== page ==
Want to volunteer for a COVID-19 vaccine trial? Here’s how

ATLANTA — A new website just launched to get thousands of people to volunteer for COVID-19 vaccine trials in Georgia.

Channel 2 Anchor Jorge Estevez talked to a man who has already volunteered for the trial.

Sean Doyle, a Ph.D. and M.D. student at Emory University was a volunteer for the Ebola vaccine trials several years ago, so when he was asked to volunteer for the first phase of Moderna’s COVID-19 vaccine trial, he didn’t hesitate.

Doyle said the benefits of preventing the spread of COVID-19 far outweigh the potential of being one of the first humans to test a vaccine for the disease -- but he didn't go into it lightly.

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“I was definitely nervous,” Dolyle said. “With the new drug treatment or new vaccine, you never know exactly what’s going to happen when you get it. But I was very excited to participate to be honest.”

Doyle said having a tool to be able to prevent transmission of the coronavirus and keep people safe and healthy is really important.

On Wednesday, a website launched by the National Institute of Allergy and Infectious Diseases may make it easier to find volunteers like Doyle.

Called the COVID-19 Prevention Network, the site is a hybrid of several programs across the country, including one here in Georgia, that work on clinical trials.

The hope is the by unifying several trial networks, researchers will be one step closer to Washington's goal of developing a drug to fight COVID-19 at "warp speed."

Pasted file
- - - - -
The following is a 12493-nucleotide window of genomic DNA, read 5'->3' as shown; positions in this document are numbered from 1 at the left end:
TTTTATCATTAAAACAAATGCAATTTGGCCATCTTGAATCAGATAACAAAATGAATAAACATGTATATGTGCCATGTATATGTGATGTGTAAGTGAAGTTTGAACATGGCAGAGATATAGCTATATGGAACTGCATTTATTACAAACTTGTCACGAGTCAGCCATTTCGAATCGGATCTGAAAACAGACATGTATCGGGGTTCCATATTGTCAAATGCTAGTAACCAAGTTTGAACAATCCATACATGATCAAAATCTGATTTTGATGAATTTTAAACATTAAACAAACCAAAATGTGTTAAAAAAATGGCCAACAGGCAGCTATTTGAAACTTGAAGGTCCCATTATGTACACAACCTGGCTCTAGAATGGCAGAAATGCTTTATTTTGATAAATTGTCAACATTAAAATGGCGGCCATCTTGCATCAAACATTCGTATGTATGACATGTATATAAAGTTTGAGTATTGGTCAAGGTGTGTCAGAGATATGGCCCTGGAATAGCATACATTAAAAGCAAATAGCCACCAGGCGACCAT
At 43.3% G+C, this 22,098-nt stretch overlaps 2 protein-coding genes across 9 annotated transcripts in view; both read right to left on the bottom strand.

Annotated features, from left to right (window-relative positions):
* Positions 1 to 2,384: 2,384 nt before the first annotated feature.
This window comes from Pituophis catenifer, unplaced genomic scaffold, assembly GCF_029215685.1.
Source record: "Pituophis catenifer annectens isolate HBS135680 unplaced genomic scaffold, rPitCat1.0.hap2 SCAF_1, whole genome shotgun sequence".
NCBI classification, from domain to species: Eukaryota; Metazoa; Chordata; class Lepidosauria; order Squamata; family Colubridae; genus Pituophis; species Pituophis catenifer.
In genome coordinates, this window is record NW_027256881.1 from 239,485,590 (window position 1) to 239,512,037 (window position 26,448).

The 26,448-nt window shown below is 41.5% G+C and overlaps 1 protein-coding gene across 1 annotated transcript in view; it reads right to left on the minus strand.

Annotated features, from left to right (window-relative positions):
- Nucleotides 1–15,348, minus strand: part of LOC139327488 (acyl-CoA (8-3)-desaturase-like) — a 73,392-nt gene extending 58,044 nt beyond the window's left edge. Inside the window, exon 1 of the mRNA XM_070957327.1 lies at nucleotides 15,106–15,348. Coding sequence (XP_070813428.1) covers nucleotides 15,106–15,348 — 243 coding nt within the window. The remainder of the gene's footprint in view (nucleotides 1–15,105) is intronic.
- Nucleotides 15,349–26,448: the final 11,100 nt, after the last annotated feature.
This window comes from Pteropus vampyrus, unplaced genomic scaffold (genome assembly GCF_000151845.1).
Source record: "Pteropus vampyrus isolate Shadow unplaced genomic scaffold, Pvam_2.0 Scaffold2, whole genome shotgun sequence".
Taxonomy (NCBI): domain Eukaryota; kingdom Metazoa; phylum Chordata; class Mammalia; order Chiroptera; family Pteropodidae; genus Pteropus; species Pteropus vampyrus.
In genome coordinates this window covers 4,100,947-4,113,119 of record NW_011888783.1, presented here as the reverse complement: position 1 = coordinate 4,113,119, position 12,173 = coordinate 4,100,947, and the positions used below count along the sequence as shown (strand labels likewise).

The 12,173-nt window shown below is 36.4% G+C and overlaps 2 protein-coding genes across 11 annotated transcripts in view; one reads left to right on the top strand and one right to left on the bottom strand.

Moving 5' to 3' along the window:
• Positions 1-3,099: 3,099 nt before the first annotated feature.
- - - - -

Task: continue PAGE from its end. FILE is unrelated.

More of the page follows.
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Dr. M.G. Finn is the chair of the Department of Chemistry and Biochemistry at Georgia Institute of Technology. Scientists there are also working on a COVID-19 vaccine. He said that since vaccines are given to healthy people, researchers need way more trial volunteers than with other types of drugs.

"Getting the people to actually participate in the test is often the most difficult thing," Finn said.

"There's a lot of vaccines being developed for the same condition, obviously, and so having a central place where volunteers can go I think makes a lot of sense."

The website has a lot of information about how clinical studies work and what you can expect when you volunteer. If you click "volunteer now," the website has you sign a consent form and then takes basic information from you like your weight and date of birth.

That information goes to researchers to see if you are a good candidate for their trial.

“The single most important development of science in the past 200 years is the development of vaccines,” Finn said. “It’s absolutely essential. And really the risk is very minimal.”

Doyle said he got his last dose of the trial vaccine about two-and-a-half months ago and he feels great. His only side effect was a little soreness at the injection site.